The athletes claimed that the NCAA was “negligent and had breached its duty to protect all current and former student-athletes by failing to adopt appropriate rules regarding concussions and/or manage the risks from concussions,” according to the litigation website.

Although settlement talks were initiated over two years ago, Thursday’s email to alums marks the first time the College has reached out to the Polar Bear community regarding the settlement.

Before this notification, many current and former athletes may not have been aware of their inclusion or their eligibility for concussion-related medical expense reimbursement. However, Bowdoin’s insurance policies cover the costs of all injuries that occur while a student is a member of a varsity athletic team, according to Ryan.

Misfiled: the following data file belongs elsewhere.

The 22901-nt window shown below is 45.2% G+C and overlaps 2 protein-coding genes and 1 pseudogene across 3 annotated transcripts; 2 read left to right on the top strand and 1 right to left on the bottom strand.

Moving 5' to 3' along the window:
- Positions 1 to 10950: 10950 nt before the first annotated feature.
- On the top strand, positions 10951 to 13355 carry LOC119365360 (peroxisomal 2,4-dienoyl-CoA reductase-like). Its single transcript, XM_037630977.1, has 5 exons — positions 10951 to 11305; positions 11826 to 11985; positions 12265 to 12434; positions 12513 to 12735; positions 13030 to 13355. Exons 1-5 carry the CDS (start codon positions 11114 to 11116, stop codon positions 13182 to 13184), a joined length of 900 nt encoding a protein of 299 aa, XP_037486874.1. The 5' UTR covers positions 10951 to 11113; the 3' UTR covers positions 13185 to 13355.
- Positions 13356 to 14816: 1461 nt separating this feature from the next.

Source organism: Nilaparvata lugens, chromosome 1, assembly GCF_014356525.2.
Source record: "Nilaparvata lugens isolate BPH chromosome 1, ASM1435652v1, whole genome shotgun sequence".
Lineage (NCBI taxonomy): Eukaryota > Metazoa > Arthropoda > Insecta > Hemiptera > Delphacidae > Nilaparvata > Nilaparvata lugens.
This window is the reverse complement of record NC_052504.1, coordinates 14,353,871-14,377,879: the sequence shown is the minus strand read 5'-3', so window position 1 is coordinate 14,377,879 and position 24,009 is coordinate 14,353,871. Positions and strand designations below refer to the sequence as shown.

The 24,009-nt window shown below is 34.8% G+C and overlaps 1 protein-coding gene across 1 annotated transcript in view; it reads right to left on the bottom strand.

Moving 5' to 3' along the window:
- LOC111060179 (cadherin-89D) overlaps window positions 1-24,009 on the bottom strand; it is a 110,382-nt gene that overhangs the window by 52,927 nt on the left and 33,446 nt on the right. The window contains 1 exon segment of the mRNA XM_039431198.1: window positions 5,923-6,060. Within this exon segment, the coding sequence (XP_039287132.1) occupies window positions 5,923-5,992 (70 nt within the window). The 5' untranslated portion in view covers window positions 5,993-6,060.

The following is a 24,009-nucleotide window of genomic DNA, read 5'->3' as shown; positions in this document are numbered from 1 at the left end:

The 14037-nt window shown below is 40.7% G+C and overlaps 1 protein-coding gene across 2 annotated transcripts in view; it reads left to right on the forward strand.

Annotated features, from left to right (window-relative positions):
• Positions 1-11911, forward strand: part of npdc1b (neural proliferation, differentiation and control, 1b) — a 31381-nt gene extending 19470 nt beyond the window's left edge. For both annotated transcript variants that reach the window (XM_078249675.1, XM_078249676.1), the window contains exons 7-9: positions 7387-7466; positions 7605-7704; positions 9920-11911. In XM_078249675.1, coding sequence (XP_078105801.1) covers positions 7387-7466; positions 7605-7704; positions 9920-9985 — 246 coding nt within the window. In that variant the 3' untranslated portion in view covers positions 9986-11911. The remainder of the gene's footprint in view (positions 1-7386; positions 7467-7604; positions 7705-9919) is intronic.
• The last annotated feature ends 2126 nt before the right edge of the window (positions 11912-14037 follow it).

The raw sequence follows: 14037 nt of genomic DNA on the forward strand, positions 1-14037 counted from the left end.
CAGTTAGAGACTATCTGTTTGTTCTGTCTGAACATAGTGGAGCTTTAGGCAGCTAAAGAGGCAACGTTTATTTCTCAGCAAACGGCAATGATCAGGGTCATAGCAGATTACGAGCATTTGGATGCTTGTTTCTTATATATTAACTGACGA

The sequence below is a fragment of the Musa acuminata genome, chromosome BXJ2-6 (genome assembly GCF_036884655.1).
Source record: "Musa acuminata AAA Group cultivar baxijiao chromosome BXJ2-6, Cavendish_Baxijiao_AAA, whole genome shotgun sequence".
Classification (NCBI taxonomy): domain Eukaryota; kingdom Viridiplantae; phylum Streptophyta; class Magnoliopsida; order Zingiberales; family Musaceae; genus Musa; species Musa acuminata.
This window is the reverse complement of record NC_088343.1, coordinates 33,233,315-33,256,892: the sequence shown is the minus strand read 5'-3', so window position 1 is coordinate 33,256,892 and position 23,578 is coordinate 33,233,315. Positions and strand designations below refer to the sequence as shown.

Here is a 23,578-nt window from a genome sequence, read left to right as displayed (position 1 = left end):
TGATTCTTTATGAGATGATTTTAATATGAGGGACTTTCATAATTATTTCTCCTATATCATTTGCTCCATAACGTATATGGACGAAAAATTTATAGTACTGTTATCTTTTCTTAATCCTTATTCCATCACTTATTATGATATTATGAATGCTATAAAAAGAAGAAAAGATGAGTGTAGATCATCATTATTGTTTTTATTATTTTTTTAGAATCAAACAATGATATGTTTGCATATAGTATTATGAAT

Despite going forward with the settlement, the NCAA does not believe it acted inappropriately in dealing with the student-athlete cases that brought about the class-action suit.

“The NCAA denies all allegations of wrongdoing and liability and believes that its conduct was lawful. The NCAA, however, is settling to avoid the substantial cost, inconvenience and disruption of litigation,” according to the website.

As part of the settlement, NCAA also proposes to adopt five new concussion management policies for its member institutions: baseline testing, no same day return to play, medical personnel with training in the diagnosis to be present at games and available at practices, a reporting mechanism for diagnosed concussions and required NCAA-approved concussion training and education for athletes and athletic staff.